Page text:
Meet Me Where I Am, Honor Where I’m From

 Guest post by Becca Najera, Martinez Street Women’s Center Assistant Director.

In April, Chaeo Mexdan was approached by promotoras from the Martinez Street Women’s Center.  She was invited to an evening of breast health awareness where she would learn lifesaving information, play a breast cancer bingo game and have the opportunity to see a volunteer doctor for a free clinical breast exam. Upon arriving at the Center, she was warmly welcomed and felt right at home with all the Spanish speakers. After a presentation about breast health and breast cancer, Chaeo suspected she had a breast change that needed to be addressed.

Generally speaking, most people are aware of underprivileged families struggling with poverty or homelessness. It may not be as easy to see the struggle of the working poor so clearly. Such was the case for Chaeo Mexdan – an amazing artist and Flamenco/Folklorico dance instructor. Chaeo worked with senior citizens and founded the Ballet Tesoro in San Antonio. She never had any extra resources to keep up with her with her regular medical appointments, including her annual mammogram. She tucked her concerns away in the very back of her mind, always hoping she would resolve her need some day.

An educational session at the Martinez Street Women’s Center

She will be the first to tell you it was nothing short of a miracle that the Martinez Street Women’s Center reached out to her when they did. Upon arriving at the breast health awareness event, Chaeo was convinced: this was where she needed to be. The promotoras spoke to her about the importance of recognizing and reporting changes in her breast. They also shared this information in a way that recognized who Chaeo was as an individual, and honored her culture.

After learning about signs and symptoms, she saw the on-site doctor that night for her clinical breast exam.  The doctor did feel a lump, and wrote out a prescription for a free diagnostic mammogram.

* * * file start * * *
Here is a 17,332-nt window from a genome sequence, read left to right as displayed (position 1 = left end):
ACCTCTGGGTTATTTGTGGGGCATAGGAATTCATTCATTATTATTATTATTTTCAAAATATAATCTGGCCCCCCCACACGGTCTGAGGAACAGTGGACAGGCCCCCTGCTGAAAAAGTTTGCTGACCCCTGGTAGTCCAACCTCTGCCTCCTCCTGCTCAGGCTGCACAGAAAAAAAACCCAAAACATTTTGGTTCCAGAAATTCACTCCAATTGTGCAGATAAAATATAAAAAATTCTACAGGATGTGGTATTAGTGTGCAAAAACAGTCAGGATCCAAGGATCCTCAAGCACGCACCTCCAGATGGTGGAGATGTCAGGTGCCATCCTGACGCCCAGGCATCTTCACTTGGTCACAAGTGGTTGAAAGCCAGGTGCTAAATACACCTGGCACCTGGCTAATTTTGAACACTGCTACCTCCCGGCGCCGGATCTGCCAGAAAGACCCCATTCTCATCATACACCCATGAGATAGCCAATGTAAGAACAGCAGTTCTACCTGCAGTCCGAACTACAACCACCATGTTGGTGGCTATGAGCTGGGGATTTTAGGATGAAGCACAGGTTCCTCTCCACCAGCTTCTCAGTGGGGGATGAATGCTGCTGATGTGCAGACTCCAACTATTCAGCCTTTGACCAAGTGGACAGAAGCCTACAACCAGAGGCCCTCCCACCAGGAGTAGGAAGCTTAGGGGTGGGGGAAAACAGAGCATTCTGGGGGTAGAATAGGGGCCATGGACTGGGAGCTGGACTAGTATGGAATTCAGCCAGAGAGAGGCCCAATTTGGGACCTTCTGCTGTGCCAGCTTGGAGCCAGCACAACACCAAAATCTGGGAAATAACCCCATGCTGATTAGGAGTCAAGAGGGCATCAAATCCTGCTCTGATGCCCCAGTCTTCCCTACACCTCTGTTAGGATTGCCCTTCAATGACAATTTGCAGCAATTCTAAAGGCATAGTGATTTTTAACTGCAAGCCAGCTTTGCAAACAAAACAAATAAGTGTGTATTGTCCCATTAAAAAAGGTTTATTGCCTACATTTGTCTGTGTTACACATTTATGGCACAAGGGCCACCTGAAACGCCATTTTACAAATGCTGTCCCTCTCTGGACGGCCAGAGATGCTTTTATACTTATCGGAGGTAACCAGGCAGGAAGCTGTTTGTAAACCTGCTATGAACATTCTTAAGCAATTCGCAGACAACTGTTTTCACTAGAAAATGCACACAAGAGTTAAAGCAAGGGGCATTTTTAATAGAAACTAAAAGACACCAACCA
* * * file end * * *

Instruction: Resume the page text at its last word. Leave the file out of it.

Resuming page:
On Cinco de Mayo, at an event hosted by the Martinez Street Women’s Center, Chaeo unexpectedly took the microphone and gave her testimony. She shared that she was so relieved to get the results back from her diagnostic mammogram and find that she had a fibrocystic change – a cyst – which was not cancerous. She encouraged the crowd to seek out these resources.  She spoke of the importance of having a center like the Martinez Street Women’s Center that would reach out and meet people where they are, and honor where they are from.

The Martinez Street Women’s Center has continued to work in communities identified as having the most need for breast health education and screenings. Working with the Martinez Street Women’s Center for 13 years has given me many opportunities to bring education to disparate communities.

Support from organizations like Komen, make this work possible. We have been partners with Komen San Antonio for 9 years, annually reaching more than 5,000 traditionally marginalized community women. In San Antonio we engage mostly Hispanic/Latina women (80 percent), African American women (15 percent) and other racial and ethnic groups (5 percent) whose average household income is less than $10,000. We were pleased to have the opportunity to pilot the new Susan G. Komen Breast Cancer Education Toolkit for Hispanic/Latino Communities. The Toolkit provided us with tools and resources to enhance the cultural competency and knowledge of our breast health educators. It allowed us to make a difference in the life of Chaeo, and will no doubt be a vital resource for women everywhere.

About the author

Susan G. Komen has written 342 articles for Susan G. Komen® | Blog

Nancy G. Brinker promised her dying sister, Susan G. Komen, she would do everything in her power to end breast cancer forever. In 1982, that promise became Susan G. Komen and launched the global breast cancer movement. Today, Komen is the world’s largest grassroots network of breast cancer survivors and activists fighting to save lives, empower people, ensure quality care for all and energize science to find the cures. Thanks to events like the Komen Race for the Cure®, we have invested more than $1.9 billion to fulfill our promise, becoming the largest source of nonprofit funds dedicated to the fight against breast cancer in the world.